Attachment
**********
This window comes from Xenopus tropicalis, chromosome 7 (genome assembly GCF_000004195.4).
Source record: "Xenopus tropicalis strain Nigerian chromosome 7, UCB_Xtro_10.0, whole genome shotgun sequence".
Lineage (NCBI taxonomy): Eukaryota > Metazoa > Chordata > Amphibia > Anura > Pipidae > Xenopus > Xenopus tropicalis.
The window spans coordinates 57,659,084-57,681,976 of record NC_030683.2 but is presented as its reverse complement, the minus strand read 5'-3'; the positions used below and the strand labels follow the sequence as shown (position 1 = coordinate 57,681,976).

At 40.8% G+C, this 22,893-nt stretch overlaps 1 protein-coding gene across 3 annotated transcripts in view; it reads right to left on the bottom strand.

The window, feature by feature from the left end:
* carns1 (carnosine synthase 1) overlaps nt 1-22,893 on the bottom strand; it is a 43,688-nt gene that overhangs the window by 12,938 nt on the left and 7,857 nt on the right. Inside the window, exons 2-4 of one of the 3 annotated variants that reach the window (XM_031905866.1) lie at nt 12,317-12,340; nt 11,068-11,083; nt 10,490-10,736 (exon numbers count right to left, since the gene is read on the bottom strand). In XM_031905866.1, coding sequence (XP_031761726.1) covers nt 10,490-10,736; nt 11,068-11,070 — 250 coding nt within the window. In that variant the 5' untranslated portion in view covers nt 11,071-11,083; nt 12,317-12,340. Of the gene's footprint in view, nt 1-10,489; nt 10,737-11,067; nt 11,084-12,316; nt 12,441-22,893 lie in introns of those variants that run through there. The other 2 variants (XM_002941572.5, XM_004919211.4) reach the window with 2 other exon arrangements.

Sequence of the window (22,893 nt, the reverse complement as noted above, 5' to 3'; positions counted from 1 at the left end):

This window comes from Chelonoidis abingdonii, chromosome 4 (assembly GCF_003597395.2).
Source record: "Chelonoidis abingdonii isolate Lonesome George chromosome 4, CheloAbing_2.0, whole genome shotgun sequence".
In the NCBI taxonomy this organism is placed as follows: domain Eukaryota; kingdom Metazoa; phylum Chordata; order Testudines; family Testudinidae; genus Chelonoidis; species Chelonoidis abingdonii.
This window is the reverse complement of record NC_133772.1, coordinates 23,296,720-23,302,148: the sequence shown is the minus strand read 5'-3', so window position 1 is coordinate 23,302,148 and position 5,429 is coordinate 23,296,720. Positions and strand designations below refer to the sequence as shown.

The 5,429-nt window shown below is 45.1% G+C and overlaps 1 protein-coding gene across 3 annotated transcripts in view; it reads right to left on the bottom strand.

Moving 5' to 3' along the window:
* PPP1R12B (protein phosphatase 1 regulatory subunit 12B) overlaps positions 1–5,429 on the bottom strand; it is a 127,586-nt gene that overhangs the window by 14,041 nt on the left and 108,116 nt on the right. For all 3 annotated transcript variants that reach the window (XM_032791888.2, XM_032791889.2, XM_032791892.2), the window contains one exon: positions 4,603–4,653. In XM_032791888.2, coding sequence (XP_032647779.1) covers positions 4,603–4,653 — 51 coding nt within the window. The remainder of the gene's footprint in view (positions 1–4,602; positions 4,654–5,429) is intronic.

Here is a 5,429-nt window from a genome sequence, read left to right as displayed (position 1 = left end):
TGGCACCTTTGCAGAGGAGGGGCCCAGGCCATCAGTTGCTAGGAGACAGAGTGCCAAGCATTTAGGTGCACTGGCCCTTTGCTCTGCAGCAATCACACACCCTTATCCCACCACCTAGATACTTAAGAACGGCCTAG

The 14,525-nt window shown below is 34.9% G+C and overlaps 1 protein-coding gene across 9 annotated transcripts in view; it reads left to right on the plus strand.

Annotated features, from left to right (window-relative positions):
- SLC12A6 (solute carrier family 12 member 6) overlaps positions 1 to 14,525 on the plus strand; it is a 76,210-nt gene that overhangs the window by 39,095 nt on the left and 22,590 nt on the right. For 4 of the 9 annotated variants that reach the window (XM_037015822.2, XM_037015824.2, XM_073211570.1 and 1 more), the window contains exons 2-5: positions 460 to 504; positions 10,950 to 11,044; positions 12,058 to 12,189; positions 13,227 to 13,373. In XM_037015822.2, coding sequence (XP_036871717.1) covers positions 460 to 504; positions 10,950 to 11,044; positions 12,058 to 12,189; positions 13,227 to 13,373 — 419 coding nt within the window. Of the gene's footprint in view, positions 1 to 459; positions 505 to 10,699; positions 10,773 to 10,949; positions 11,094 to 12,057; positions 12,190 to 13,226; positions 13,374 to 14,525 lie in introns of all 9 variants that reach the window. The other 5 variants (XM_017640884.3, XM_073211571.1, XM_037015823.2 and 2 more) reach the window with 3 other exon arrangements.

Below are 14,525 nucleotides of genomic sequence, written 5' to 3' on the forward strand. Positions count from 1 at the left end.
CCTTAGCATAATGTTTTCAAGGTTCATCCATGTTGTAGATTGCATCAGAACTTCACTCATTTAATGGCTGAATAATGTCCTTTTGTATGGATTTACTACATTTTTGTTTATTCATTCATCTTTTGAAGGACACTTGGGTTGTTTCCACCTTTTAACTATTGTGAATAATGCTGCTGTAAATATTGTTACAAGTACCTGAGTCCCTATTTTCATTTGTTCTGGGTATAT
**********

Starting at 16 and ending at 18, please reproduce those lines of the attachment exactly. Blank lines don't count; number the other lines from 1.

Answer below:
Here is a 5,429-nt window from a genome sequence, read left to right as displayed (position 1 = left end):
TGGCACCTTTGCAGAGGAGGGGCCCAGGCCATCAGTTGCTAGGAGACAGAGTGCCAAGCATTTAGGTGCACTGGCCCTTTGCTCTGCAGCAATCACACACCCTTATCCCACCACCTAGATACTTAAGAACGGCCTAG

The 14,525-nt window shown below is 34.9% G+C and overlaps 1 protein-coding gene across 9 annotated transcripts in view; it reads left to right on the plus strand.